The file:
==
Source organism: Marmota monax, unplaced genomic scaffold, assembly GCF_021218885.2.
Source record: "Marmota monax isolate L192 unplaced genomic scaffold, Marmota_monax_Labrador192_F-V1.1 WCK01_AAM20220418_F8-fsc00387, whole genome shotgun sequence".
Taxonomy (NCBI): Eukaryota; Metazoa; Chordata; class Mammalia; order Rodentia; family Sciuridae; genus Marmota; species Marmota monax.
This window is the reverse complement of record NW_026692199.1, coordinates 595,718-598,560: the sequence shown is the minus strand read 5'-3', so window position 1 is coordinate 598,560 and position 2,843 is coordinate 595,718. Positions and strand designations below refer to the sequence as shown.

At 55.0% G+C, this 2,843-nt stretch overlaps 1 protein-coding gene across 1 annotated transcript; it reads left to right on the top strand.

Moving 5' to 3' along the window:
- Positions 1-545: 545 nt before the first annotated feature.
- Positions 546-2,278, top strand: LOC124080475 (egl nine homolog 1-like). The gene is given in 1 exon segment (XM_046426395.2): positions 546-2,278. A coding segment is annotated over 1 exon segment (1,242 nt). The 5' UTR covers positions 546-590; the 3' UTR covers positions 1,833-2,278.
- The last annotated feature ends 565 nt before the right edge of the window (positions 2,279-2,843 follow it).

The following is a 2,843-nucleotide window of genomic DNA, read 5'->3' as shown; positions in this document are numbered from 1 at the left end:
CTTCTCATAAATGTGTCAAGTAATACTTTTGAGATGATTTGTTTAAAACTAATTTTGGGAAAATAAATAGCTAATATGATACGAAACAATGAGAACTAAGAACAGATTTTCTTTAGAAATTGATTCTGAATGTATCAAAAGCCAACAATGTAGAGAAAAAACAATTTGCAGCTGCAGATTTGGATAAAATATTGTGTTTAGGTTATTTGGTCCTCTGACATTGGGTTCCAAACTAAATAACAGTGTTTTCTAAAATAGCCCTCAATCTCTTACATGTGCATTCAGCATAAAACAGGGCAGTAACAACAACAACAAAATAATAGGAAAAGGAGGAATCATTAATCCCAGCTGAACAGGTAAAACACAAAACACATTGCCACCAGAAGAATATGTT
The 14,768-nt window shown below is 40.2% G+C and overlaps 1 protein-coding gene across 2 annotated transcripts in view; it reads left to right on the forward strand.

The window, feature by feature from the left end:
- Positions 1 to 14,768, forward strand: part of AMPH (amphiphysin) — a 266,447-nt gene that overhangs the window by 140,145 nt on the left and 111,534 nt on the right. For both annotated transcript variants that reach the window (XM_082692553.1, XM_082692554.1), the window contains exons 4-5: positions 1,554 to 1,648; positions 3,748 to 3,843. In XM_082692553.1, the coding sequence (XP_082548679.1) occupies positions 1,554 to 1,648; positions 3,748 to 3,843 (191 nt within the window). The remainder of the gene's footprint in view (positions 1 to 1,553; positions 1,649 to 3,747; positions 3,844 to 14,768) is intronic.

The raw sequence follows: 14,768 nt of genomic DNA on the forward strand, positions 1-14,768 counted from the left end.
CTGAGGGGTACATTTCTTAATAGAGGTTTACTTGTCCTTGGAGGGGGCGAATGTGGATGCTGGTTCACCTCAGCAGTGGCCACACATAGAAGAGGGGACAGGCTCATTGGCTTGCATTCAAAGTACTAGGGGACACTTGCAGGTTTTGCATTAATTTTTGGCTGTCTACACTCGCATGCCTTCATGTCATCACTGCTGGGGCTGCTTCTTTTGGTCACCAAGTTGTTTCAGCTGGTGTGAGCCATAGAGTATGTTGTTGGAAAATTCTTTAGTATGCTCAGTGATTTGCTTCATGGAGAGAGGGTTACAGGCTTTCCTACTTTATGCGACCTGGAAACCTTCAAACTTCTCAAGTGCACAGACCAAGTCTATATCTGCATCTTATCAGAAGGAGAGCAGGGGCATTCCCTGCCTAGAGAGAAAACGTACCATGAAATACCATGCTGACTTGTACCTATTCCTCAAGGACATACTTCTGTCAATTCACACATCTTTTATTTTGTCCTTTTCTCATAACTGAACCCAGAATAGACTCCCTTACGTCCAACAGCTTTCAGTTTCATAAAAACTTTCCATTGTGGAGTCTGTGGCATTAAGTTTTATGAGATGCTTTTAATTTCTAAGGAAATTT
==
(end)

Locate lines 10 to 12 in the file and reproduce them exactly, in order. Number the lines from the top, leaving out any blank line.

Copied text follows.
The following is a 2,843-nucleotide window of genomic DNA, read 5'->3' as shown; positions in this document are numbered from 1 at the left end:
CTTCTCATAAATGTGTCAAGTAATACTTTTGAGATGATTTGTTTAAAACTAATTTTGGGAAAATAAATAGCTAATATGATACGAAACAATGAGAACTAAGAACAGATTTTCTTTAGAAATTGATTCTGAATGTATCAAAAGCCAACAATGTAGAGAAAAAACAATTTGCAGCTGCAGATTTGGATAAAATATTGTGTTTAGGTTATTTGGTCCTCTGACATTGGGTTCCAAACTAAATAACAGTGTTTTCTAAAATAGCCCTCAATCTCTTACATGTGCATTCAGCATAAAACAGGGCAGTAACAACAACAACAAAATAATAGGAAAAGGAGGAATCATTAATCCCAGCTGAACAGGTAAAACACAAAACACATTGCCACCAGAAGAATATGTT
The 14,768-nt window shown below is 40.2% G+C and overlaps 1 protein-coding gene across 2 annotated transcripts in view; it reads left to right on the forward strand.